Charles Stanley has said its average female employee earns 34.8% less than the average men, as it reported its gender disparity data.
Just 15.6% of the company’s top earning roles are held by women, who earned just a quarter of their male colleagues' total bonus pool
Across a peer group of City majors and investment houses those figures compared to an average pay gap of 30.5% and a female bonus pool 41.4% that of men.
Charles Stanley HR director Kate Griffiths-Lambeth said: 'We have a markedly higher proportion of men than women in senior roles.’
Chief executive Paul Abberley (pictured) added that 'the gender pay gap at Charles Stanley is not where we would like it to be.
'We have already made progress but, as our gender pay gap shows, we still have a way to go. Diverse businesses make thriving businesses and we must challenge the status quo to make sure this is true of our company.'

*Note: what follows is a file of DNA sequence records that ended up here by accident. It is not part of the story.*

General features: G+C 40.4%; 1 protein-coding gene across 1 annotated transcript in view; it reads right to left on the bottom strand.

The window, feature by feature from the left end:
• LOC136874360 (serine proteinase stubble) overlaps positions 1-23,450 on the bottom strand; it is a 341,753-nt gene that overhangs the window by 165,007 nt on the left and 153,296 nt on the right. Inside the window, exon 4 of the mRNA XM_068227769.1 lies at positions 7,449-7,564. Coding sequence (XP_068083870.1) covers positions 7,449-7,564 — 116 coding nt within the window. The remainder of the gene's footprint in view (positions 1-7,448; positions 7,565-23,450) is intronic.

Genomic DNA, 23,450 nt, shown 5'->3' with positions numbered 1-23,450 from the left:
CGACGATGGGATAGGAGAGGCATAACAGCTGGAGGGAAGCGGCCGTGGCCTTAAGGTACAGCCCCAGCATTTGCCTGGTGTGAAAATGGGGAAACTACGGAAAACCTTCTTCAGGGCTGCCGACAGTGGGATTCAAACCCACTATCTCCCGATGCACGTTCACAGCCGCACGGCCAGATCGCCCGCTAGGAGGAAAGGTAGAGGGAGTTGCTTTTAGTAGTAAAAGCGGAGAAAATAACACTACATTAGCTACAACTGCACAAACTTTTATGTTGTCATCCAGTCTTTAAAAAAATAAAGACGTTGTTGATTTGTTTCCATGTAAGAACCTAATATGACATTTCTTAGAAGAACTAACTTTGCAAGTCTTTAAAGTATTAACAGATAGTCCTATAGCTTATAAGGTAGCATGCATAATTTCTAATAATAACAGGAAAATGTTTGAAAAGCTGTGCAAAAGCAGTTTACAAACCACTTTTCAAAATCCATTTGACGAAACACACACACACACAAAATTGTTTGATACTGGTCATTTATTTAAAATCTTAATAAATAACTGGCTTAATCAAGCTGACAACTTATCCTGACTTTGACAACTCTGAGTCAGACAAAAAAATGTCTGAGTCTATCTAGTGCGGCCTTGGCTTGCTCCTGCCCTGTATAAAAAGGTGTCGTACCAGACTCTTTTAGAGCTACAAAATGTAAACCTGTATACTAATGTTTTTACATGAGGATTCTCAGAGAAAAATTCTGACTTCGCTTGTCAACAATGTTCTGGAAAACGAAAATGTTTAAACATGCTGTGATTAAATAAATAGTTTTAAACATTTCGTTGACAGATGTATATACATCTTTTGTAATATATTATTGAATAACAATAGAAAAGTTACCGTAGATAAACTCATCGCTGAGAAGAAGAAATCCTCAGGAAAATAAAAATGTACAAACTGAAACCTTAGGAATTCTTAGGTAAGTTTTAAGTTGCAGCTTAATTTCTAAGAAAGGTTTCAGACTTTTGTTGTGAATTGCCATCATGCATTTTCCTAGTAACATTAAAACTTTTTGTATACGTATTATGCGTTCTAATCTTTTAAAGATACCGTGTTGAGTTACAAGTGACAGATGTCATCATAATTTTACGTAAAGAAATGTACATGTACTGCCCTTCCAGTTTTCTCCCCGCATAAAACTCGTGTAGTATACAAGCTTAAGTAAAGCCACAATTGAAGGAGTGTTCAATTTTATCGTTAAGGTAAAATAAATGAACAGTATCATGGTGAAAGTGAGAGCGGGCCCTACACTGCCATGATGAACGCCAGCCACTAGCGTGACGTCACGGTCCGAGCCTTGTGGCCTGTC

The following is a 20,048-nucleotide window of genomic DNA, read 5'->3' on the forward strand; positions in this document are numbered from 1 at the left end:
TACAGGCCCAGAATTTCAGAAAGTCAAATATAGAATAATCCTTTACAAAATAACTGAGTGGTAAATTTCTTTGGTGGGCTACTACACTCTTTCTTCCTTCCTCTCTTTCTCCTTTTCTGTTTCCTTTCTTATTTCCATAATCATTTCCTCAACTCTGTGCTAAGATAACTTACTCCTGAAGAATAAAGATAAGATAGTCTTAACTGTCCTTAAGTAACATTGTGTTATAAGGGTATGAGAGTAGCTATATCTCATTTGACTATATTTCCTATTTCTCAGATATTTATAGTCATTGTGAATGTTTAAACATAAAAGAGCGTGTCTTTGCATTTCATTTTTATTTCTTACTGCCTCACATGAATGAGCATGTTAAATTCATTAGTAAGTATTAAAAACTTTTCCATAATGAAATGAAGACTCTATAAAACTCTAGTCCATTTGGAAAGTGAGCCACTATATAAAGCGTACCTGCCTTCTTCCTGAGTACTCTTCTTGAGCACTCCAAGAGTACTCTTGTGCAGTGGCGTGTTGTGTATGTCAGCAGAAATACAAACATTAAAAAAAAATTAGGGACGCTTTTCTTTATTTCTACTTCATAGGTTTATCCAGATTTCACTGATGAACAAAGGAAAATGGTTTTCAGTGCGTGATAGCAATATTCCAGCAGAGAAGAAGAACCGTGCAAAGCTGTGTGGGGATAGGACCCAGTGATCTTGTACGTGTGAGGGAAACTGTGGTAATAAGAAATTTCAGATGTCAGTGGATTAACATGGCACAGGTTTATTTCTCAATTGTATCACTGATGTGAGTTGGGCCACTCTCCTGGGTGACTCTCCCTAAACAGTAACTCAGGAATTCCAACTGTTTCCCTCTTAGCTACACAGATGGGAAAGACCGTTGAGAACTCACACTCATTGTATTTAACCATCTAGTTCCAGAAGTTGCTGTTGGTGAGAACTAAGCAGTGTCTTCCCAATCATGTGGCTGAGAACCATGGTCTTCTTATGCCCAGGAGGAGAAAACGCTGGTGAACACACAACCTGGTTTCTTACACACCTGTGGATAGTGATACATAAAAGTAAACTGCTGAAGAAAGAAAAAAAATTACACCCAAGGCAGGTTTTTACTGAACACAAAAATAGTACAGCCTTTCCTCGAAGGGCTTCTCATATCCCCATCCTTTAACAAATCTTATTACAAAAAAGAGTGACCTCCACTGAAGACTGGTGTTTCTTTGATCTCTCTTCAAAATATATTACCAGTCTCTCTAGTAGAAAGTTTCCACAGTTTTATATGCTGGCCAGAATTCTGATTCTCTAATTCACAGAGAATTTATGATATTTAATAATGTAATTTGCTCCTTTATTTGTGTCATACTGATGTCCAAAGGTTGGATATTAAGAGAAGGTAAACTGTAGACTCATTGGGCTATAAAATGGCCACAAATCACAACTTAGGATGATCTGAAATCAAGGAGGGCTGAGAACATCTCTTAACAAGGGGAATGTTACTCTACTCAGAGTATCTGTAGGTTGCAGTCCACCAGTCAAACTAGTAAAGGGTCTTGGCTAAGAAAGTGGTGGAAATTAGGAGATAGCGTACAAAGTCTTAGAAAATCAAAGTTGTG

The business has committed to hiring women to at least 40% of advertised roles. Over the last 12 months, it has exceeded this target.
This may have inadvertently distorted the company's pay distribution in the short term, with women making up an unusually high proportion of lowest-paid staff (63.2%).
The firm has signed the Women in Finance Charter, committing to appointing women to 30% of executive positions by 2020.
Abberley added: 'The reality is that the gender pay gap will continue to exist if we don’t take decisive action to address the under-representation of women in more senior roles. As CEO, I am proud of our company and I am confident we can make this change happen.'